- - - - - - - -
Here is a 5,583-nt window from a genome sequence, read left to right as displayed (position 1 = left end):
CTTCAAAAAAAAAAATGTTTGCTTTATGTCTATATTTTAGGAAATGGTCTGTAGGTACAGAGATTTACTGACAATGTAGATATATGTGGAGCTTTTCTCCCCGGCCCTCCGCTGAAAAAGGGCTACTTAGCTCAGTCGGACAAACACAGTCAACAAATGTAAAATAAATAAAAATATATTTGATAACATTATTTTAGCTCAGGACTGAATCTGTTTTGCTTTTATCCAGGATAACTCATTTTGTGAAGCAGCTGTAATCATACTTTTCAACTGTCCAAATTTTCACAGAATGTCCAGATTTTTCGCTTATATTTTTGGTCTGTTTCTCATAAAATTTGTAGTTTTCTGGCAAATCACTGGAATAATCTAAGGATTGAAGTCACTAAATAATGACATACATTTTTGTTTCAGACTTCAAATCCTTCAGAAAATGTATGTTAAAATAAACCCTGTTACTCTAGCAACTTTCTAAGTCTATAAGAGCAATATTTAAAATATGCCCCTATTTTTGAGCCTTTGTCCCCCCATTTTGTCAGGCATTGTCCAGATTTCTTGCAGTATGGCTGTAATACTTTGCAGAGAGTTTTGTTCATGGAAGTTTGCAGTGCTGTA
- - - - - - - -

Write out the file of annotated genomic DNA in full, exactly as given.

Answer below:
Here is a 5,583-nt window from a genome sequence, read left to right as displayed (position 1 = left end):
CTTCAAAAAAAAAAATGTTTGCTTTATGTCTATATTTTAGGAAATGGTCTGTAGGTACAGAGATTTACTGACAATGTAGATATATGTGGAGCTTTTCTCCCCGGCCCTCCGCTGAAAAAGGGCTACTTAGCTCAGTCGGACAAACACAGTCAACAAATGTAAAATAAATAAAAATATATTTGATAACATTATTTTAGCTCAGGACTGAATCTGTTTTGCTTTTATCCAGGATAACTCATTTTGTGAAGCAGCTGTAATCATACTTTTCAACTGTCCAAATTTTCACAGAATGTCCAGATTTTTCGCTTATATTTTTGGTCTGTTTCTCATAAAATTTGTAGTTTTCTGGCAAATCACTGGAATAATCTAAGGATTGAAGTCACTAAATAATGACATACATTTTTGTTTCAGACTTCAAATCCTTCAGAAAATGTATGTTAAAATAAACCCTGTTACTCTAGCAACTTTCTAAGTCTATAAGAGCAATATTTAAAATATGCCCCTATTTTTGAGCCTTTGTCCCCCCATTTTGTCAGGCATTGTCCAGATTTCTTGCAGTATGGCTGTAATACTTTGCAGAGAGTTTTGTTCATGGAAGTTTGCAGTGCTGTA